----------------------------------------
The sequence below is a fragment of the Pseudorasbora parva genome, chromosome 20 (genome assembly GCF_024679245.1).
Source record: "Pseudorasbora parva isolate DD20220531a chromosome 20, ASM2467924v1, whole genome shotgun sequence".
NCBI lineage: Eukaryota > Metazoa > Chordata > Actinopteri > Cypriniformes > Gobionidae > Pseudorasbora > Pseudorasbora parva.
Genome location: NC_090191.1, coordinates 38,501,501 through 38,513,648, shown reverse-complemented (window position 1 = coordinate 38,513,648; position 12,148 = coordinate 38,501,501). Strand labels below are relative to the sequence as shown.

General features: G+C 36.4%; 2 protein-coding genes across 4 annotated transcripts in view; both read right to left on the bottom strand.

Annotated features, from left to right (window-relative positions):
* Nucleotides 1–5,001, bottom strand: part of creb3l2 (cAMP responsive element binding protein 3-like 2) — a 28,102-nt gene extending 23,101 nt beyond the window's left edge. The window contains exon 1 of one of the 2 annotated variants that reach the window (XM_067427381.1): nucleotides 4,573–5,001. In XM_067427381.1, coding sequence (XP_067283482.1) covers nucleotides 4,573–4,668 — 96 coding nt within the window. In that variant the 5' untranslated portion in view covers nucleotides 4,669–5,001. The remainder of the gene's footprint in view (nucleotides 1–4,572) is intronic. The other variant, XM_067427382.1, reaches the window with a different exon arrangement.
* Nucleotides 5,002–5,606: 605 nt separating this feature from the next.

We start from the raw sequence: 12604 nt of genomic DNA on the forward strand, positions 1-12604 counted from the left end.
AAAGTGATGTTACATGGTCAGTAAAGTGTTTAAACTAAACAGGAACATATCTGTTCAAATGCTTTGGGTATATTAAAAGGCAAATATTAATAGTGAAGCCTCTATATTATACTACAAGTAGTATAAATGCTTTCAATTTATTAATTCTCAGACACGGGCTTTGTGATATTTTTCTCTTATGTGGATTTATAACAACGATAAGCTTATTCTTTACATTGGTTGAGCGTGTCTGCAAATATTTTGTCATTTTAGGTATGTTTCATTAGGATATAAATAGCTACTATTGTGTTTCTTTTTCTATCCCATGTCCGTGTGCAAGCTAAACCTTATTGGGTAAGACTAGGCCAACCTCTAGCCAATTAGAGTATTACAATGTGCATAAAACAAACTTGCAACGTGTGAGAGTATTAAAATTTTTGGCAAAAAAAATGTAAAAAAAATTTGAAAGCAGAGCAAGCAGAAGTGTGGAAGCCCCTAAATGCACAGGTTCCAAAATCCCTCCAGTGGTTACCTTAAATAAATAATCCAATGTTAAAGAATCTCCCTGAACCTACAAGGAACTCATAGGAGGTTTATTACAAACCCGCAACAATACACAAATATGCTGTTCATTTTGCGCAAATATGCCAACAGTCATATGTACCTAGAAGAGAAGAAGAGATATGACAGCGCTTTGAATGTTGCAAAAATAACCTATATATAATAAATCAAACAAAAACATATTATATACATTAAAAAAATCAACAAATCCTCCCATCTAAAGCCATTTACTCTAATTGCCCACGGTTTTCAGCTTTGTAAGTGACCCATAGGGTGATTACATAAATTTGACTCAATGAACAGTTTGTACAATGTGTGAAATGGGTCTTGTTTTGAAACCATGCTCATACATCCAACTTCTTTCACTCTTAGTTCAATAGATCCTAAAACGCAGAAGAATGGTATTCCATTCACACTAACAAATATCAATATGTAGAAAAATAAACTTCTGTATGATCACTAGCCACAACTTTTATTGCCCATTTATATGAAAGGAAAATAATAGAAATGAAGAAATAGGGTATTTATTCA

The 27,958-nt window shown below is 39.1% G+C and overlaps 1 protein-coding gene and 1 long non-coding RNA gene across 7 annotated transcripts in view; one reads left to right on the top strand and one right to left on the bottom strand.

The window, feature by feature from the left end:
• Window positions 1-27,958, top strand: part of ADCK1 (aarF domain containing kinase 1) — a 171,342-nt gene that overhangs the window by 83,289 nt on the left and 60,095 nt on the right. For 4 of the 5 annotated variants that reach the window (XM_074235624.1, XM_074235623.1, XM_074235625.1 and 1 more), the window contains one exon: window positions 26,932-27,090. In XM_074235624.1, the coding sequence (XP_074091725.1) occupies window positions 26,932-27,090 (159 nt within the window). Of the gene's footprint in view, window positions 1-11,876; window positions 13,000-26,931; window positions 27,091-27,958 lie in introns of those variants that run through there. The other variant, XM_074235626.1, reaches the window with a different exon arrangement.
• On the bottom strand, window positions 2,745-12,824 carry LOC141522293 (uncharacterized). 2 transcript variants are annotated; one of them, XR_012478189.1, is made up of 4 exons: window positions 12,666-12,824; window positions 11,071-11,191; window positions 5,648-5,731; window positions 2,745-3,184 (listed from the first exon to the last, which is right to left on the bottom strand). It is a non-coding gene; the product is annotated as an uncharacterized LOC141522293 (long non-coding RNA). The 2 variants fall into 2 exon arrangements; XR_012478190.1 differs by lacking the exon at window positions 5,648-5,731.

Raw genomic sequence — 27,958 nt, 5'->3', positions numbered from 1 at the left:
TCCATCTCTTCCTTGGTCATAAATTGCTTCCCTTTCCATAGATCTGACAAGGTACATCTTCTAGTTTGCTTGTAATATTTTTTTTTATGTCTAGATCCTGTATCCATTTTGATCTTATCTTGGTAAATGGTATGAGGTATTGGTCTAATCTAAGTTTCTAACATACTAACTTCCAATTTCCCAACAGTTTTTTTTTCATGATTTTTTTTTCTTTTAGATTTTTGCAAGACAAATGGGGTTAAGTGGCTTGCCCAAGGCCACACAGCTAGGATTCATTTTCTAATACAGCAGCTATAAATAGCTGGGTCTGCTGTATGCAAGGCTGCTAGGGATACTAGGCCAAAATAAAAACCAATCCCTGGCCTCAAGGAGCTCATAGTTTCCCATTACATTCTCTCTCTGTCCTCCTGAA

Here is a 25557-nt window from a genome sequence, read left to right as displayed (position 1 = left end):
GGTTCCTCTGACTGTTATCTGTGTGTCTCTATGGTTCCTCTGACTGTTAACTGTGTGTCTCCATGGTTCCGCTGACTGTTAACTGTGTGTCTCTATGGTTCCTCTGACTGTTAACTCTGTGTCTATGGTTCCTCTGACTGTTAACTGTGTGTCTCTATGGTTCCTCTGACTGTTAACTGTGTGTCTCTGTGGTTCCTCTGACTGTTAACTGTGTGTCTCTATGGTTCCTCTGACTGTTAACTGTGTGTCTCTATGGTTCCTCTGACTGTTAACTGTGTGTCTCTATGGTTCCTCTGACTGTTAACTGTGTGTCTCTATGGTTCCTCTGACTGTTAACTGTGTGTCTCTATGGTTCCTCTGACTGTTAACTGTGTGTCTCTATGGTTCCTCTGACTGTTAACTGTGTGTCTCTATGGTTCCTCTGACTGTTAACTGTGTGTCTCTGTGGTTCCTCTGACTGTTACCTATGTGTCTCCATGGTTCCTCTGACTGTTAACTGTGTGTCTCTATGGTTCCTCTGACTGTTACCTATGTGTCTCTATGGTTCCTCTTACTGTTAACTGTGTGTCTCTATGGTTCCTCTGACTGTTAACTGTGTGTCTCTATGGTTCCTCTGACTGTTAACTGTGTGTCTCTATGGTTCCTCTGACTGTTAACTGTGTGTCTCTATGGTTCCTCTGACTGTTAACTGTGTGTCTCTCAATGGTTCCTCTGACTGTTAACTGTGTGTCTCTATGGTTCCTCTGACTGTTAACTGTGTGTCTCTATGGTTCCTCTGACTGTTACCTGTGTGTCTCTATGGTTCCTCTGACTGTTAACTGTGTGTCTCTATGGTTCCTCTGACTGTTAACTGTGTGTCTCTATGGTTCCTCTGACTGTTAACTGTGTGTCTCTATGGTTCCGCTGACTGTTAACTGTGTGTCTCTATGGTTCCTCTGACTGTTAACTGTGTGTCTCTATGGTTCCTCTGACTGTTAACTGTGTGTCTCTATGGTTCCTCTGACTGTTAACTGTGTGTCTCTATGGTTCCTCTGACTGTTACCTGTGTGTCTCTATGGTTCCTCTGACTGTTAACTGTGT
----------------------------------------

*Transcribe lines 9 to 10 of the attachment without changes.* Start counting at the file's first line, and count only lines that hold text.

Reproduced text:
We start from the raw sequence: 12604 nt of genomic DNA on the forward strand, positions 1-12604 counted from the left end.
AAAGTGATGTTACATGGTCAGTAAAGTGTTTAAACTAAACAGGAACATATCTGTTCAAATGCTTTGGGTATATTAAAAGGCAAATATTAATAGTGAAGCCTCTATATTATACTACAAGTAGTATAAATGCTTTCAATTTATTAATTCTCAGACACGGGCTTTGTGATATTTTTCTCTTATGTGGATTTATAACAACGATAAGCTTATTCTTTACATTGGTTGAGCGTGTCTGCAAATATTTTGTCATTTTAGGTATGTTTCATTAGGATATAAATAGCTACTATTGTGTTTCTTTTTCTATCCCATGTCCGTGTGCAAGCTAAACCTTATTGGGTAAGACTAGGCCAACCTCTAGCCAATTAGAGTATTACAATGTGCATAAAACAAACTTGCAACGTGTGAGAGTATTAAAATTTTTGGCAAAAAAAATGTAAAAAAAATTTGAAAGCAGAGCAAGCAGAAGTGTGGAAGCCCCTAAATGCACAGGTTCCAAAATCCCTCCAGTGGTTACCTTAAATAAATAATCCAATGTTAAAGAATCTCCCTGAACCTACAAGGAACTCATAGGAGGTTTATTACAAACCCGCAACAATACACAAATATGCTGTTCATTTTGCGCAAATATGCCAACAGTCATATGTACCTAGAAGAGAAGAAGAGATATGACAGCGCTTTGAATGTTGCAAAAATAACCTATATATAATAAATCAAACAAAAACATATTATATACATTAAAAAAATCAACAAATCCTCCCATCTAAAGCCATTTACTCTAATTGCCCACGGTTTTCAGCTTTGTAAGTGACCCATAGGGTGATTACATAAATTTGACTCAATGAACAGTTTGTACAATGTGTGAAATGGGTCTTGTTTTGAAACCATGCTCATACATCCAACTTCTTTCACTCTTAGTTCAATAGATCCTAAAACGCAGAAGAATGGTATTCCATTCACACTAACAAATATCAATATGTAGAAAAATAAACTTCTGTATGATCACTAGCCACAACTTTTATTGCCCATTTATATGAAAGGAAAATAATAGAAATGAAGAAATAGGGTATTTATTCA